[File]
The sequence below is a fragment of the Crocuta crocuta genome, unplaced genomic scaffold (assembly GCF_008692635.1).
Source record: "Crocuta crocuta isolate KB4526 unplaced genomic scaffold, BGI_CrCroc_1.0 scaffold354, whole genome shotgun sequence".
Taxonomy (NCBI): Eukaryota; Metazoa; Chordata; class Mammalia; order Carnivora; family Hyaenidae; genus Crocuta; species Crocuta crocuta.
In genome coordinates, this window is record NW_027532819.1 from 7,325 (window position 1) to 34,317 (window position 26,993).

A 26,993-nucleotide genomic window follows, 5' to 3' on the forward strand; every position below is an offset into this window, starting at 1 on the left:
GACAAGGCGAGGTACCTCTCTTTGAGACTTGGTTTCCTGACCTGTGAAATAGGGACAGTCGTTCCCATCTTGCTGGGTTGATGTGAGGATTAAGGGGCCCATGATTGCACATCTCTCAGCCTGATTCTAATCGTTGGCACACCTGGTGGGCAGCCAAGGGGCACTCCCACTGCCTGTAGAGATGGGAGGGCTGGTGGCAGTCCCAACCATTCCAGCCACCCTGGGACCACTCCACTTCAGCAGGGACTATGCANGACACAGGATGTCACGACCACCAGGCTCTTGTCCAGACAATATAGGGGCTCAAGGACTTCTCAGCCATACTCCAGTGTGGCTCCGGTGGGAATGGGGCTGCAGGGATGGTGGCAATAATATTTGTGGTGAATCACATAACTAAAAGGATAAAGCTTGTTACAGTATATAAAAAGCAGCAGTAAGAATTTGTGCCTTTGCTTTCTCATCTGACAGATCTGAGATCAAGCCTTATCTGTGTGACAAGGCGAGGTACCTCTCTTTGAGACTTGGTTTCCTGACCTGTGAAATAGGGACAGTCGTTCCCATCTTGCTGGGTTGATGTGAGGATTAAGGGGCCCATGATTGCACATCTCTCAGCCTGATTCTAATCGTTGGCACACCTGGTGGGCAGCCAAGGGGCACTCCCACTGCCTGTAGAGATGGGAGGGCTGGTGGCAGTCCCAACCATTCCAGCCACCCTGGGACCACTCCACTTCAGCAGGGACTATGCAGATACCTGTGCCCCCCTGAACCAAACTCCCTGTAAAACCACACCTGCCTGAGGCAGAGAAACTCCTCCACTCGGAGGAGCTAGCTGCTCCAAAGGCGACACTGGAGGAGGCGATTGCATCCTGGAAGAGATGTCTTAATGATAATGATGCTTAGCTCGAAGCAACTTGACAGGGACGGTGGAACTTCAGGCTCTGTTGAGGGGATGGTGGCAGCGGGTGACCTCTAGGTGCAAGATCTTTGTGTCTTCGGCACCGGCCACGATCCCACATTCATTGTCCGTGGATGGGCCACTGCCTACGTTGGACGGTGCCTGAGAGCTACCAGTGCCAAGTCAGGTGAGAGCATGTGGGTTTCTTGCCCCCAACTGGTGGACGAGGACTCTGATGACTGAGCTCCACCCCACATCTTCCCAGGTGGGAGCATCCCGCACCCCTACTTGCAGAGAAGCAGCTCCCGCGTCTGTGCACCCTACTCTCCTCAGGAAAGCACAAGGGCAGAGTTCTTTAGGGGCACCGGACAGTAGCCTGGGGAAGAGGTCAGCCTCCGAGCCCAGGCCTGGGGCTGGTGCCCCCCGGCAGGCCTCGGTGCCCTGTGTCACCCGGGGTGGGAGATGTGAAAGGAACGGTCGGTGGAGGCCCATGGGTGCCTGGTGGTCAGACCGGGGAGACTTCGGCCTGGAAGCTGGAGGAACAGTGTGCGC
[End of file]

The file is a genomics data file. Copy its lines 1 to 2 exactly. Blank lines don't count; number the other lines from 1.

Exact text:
The sequence below is a fragment of the Crocuta crocuta genome, unplaced genomic scaffold (assembly GCF_008692635.1).
Source record: "Crocuta crocuta isolate KB4526 unplaced genomic scaffold, BGI_CrCroc_1.0 scaffold354, whole genome shotgun sequence".